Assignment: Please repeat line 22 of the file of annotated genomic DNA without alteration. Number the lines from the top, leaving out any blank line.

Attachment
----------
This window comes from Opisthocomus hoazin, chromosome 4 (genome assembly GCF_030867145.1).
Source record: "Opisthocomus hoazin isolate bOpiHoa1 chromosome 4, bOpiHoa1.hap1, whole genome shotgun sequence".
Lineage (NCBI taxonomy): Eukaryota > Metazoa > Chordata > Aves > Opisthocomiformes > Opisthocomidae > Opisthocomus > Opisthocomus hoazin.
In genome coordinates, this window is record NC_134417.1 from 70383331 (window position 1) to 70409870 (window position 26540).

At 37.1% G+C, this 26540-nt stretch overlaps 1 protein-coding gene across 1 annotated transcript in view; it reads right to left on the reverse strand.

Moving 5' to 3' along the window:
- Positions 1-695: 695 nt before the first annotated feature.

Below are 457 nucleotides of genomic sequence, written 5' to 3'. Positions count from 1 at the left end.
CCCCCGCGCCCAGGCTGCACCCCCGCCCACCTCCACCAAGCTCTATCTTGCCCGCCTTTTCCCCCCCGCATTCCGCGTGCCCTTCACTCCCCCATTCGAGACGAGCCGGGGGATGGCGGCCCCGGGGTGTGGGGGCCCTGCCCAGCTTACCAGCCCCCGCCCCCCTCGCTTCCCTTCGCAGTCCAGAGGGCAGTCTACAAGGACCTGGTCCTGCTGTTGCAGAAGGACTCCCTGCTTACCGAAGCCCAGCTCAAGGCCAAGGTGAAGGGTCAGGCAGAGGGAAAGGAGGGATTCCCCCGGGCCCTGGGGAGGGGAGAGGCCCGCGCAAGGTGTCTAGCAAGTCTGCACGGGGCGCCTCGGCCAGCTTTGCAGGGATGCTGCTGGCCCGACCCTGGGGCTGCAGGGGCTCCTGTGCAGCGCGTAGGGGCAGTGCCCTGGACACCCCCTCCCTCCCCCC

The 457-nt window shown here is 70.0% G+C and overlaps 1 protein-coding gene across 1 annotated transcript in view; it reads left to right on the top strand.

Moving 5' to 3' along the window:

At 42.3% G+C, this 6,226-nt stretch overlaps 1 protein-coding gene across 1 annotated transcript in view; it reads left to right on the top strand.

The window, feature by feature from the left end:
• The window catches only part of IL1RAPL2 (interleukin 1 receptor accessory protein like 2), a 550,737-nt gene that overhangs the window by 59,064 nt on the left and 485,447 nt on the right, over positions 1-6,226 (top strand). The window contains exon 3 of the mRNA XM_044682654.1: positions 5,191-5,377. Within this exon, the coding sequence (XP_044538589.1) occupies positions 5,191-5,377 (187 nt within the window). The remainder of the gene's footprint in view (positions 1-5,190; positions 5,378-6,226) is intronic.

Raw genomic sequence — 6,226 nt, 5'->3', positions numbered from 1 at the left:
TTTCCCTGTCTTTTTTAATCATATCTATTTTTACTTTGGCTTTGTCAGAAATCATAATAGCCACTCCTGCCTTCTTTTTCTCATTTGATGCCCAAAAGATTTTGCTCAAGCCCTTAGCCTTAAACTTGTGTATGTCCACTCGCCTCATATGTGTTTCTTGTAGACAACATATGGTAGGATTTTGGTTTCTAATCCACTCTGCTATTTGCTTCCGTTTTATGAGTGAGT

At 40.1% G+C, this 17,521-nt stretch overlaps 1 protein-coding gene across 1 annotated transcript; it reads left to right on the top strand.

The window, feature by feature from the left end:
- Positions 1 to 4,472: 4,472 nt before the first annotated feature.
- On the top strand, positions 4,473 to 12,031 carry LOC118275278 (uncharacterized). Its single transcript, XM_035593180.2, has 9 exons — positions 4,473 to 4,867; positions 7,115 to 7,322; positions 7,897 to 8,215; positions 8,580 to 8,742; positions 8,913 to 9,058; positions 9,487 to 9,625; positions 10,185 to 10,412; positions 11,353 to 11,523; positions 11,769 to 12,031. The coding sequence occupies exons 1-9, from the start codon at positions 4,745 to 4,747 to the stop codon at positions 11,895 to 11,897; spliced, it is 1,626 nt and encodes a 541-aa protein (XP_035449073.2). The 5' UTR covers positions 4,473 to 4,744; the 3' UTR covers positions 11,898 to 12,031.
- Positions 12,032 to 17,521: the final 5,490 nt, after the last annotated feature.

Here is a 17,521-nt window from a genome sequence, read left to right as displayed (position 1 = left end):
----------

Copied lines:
Here is a 17,521-nt window from a genome sequence, read left to right as displayed (position 1 = left end):